[Histonet] RE: Histonet Digest, Vol 118, Issue 23
TNMayer <@t> mdanderson.org
Thu Sep 12 15:36:38 CDT 2013
To the Samurai Pathologist,
I, in no way was attempting to 'lump you into a derogatory statement' about older pathologists. According to your posts, you value the knowledge and experience of the techs you encounter. I respect and applaud that. Wish we had more vocal ones like you.
Please forgive me if it sounded that way. I am a big enough girl to apologize for an inadvertent insult. Not my intention.
Some older pathologists have only been in one or two labs in their careers and are reluctant to realize that times have changed and that techs have to be acknowledged and recognized for their work.
Toysha N. Mayer, MBA, HT(ASCP)
tnmayer <@t> mdanderson.org
Program in Histotechnology
School of Health Professions
MD Anderson Cancer Center
Date: Thu, 12 Sep 2013 13:41:44 +0000
From: "Marcum, Pamela A" <PAMarcum <@t> uams.edu>
Subject: RE: [Histonet] Re: Unregistered HT
To: "'Bob Richmond'" <rsrichmond <@t> gmail.com>,
"Histonet <@t> lists.utsouthwestern.edu"
<histonet <@t> lists.utsouthwestern.edu>
<41D3A1AF6FEF0643BDC89E0516A6EA32D31589F6 <@t> Mail2Node2.ad.uams.edu>
Content-Type: text/plain; charset="us-ascii"
Thank you Bob! I remember when pathology residents had to spend some time in histology learning at least enough to know we were a team not enemies. Residents now barely get to see the Histology Lab so expecting them to see us as anything other than labor is a part of the issue. Their world is changing and I am not sure how it will play out for AP as whole.
Deming was very sure as you stated that worker feedback and more importantly input into the process of every area of manufacturing was the key to having a both a creative and happy workforce. Deming wanted to encourage creativity for the workers so they were part of the whole process. We are rarely asked for input in any area of the work arena due to the tiered system that has developed in all areas of employment today. It is usually the squeaky wheel that get the grease or in this improvements in any area of the workplace and life.
From: histonet-bounces <@t> lists.utsouthwestern.edu [mailto:histonet-bounces <@t> lists.utsouthwestern.edu] On Behalf Of Bob Richmond
Sent: Thursday, September 12, 2013 8:22 AM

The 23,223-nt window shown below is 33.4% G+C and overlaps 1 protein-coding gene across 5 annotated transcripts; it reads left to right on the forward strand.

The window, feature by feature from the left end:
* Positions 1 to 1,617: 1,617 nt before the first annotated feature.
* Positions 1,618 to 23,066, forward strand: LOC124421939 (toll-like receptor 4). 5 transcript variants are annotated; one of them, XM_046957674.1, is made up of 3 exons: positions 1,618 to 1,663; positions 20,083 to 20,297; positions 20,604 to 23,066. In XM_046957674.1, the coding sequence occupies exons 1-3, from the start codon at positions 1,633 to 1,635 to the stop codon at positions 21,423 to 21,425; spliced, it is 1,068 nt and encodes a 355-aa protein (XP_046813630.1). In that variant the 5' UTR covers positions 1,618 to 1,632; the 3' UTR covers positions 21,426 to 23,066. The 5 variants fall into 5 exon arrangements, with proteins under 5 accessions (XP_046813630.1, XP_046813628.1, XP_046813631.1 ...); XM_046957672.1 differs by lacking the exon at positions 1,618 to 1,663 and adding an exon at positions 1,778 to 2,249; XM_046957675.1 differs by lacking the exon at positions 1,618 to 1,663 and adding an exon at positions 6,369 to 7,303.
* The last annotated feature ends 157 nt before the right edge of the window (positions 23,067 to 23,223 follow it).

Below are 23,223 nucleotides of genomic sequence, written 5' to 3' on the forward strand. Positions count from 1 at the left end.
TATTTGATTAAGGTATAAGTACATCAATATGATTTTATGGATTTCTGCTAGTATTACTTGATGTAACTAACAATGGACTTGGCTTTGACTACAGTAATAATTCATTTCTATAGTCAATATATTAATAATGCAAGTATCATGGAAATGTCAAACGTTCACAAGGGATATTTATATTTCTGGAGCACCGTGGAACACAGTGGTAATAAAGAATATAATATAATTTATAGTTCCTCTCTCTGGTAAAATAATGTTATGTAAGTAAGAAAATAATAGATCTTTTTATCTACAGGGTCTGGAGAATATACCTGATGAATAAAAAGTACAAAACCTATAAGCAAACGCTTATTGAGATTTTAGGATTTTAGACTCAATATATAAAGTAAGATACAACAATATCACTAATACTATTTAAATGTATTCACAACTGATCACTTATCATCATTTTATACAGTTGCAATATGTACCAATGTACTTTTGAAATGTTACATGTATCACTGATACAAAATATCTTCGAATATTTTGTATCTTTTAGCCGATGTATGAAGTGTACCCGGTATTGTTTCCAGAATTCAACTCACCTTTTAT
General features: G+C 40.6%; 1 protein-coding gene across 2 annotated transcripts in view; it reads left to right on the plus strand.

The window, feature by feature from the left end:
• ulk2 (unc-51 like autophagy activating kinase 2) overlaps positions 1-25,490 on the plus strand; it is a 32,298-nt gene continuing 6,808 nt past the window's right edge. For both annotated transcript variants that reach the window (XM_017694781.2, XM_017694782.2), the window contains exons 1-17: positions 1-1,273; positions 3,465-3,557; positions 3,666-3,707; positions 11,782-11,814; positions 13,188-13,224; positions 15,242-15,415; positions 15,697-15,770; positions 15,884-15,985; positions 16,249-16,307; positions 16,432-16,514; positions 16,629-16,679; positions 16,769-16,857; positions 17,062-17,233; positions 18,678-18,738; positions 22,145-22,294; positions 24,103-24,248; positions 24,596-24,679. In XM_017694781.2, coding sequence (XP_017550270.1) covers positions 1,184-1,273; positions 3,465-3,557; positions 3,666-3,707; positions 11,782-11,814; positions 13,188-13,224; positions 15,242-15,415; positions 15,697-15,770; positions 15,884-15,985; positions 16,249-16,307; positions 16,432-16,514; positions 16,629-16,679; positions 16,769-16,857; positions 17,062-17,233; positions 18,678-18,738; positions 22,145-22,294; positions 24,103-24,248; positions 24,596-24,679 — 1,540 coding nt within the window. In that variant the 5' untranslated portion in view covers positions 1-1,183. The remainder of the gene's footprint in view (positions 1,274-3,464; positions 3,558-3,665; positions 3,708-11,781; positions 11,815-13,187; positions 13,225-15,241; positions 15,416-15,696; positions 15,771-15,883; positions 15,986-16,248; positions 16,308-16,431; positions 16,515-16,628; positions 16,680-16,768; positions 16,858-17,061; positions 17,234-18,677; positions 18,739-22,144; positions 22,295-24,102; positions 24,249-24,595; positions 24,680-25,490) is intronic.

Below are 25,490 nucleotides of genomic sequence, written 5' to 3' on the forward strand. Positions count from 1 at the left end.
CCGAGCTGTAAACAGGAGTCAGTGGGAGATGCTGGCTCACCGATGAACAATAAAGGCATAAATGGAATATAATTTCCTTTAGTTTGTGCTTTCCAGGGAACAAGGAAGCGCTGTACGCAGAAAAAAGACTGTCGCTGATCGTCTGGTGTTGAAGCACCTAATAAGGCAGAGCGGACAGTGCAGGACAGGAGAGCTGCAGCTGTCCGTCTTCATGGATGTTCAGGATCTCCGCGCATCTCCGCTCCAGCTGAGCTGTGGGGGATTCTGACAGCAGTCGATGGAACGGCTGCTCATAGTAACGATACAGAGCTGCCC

To: Histonet <@t> lists.utsouthwestern.edu
Subject: [Histonet] Re: Unregistered HT
Since somebody mentioned the Samurai Pathologist (who is now 74 years old and in his 50th year in pathology) -
I agree with most of what's been said here and I won't repeat it.
>From the pathologist's viewpoint - remember that most pathologists are
on salary (or soon will be) and don't have a dog in the fight about doing the job as cheaply as possible.
I think that a very large part of the problem is that most pathologists haven't a clue as to what goes on in the histology lab (that's why we cram cassettes full of fatty breast tissue), and that pathologists need to acquire this knowledge in residency, to the degree that they can teach and trouble-shoot or work with senior technologists who can. It's particularly important that pathologists learn to embed.
Edwards Deming was an economist who grew up in "operations research" during World War 2. After the War he tried to get the automotive industry to adopt his methods. The executives laughed at him (and still do in the business schools, I think), so he took his ideas to Japan, where they built the Japanese automative industry. Deming's major idea (if I understand him
correctly) was that workers need constant specific feedback about what they're doing.
I think that the establishment of effective feedback from pathologist to histotechnologist is the first step in solving the problem we've been talking about. And I think that means a pathologist sitting down with a histotechnologist and reviewing some of the day's slides every blessed day.
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